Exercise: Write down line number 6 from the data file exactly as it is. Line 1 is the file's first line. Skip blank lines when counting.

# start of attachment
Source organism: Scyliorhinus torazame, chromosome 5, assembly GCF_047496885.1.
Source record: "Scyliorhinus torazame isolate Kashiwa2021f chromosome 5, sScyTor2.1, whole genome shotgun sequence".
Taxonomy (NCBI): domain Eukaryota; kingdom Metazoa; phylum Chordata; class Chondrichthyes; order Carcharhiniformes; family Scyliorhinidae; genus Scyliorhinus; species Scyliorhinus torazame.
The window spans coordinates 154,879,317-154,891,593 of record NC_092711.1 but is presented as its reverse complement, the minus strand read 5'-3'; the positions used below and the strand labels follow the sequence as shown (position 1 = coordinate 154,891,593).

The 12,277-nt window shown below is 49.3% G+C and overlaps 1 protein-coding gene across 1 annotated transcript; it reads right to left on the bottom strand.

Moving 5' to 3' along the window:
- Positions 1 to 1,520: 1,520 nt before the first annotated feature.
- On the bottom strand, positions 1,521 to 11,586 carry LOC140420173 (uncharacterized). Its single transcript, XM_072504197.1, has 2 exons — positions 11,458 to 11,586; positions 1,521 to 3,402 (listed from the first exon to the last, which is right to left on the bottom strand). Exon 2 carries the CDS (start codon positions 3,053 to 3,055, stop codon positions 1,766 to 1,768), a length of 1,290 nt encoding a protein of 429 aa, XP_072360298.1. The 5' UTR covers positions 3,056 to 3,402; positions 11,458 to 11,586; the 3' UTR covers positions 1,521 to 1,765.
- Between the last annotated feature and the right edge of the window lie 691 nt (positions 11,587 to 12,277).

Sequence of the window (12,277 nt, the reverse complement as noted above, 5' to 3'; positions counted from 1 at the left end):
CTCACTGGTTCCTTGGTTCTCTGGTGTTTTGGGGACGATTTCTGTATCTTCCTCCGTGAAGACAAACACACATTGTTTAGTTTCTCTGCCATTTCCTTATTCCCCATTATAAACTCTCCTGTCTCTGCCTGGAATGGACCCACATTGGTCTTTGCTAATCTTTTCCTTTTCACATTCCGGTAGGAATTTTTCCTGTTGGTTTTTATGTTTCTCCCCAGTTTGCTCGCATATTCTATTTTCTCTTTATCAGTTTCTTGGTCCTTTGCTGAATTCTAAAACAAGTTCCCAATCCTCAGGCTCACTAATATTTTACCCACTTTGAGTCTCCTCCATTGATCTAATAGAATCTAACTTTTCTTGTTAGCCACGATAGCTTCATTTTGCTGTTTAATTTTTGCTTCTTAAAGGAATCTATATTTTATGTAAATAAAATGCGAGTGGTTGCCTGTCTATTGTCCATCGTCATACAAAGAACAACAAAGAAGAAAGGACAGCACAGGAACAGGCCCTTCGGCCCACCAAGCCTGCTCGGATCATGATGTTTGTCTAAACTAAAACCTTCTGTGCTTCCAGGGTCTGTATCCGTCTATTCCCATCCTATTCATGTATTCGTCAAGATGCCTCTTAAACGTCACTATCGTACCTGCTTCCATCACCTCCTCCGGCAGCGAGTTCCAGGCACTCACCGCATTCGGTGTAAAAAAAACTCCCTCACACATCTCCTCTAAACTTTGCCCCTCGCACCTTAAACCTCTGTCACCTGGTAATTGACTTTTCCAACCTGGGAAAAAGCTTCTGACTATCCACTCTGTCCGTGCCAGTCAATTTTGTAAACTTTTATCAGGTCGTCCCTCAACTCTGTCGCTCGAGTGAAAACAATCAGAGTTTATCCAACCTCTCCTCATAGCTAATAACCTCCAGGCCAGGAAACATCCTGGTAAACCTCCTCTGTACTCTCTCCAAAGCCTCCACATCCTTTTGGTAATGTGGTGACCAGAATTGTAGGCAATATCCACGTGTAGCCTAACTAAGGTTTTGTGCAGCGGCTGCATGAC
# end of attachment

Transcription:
Moving 5' to 3' along the window: